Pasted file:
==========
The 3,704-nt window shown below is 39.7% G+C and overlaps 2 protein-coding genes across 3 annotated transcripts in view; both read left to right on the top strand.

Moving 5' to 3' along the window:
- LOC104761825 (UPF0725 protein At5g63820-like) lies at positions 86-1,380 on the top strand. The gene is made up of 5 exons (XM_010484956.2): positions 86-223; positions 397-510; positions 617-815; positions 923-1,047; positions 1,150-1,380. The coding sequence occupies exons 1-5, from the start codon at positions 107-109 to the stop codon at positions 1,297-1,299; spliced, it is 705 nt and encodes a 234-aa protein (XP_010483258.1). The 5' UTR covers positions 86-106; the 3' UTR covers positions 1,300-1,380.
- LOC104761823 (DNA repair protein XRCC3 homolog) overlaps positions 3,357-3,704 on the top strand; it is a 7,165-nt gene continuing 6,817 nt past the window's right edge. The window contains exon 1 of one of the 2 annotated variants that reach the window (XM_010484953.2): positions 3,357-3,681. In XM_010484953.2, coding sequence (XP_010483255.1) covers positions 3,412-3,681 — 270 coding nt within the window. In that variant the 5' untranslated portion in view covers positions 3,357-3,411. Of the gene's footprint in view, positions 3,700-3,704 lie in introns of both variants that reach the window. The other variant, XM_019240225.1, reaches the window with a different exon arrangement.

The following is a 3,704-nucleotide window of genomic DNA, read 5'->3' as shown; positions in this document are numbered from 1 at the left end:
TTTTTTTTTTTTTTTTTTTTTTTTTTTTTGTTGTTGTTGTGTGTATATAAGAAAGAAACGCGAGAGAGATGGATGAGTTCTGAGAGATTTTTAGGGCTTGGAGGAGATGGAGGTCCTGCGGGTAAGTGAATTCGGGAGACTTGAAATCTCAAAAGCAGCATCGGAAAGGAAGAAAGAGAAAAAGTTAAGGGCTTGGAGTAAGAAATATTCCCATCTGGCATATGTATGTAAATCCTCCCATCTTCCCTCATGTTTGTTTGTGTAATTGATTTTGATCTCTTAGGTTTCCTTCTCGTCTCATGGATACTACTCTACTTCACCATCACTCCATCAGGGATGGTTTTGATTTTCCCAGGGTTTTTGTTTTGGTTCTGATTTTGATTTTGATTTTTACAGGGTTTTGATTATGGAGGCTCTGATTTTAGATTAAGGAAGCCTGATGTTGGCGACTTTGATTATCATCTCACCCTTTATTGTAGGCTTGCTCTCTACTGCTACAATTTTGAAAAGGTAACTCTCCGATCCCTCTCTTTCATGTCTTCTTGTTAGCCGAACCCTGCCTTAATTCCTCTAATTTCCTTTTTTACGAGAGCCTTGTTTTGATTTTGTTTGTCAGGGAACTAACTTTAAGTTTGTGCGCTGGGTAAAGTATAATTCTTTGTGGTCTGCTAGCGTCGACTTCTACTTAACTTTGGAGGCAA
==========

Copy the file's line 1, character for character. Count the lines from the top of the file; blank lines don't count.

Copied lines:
The 3,704-nt window shown below is 39.7% G+C and overlaps 2 protein-coding genes across 3 annotated transcripts in view; both read left to right on the top strand.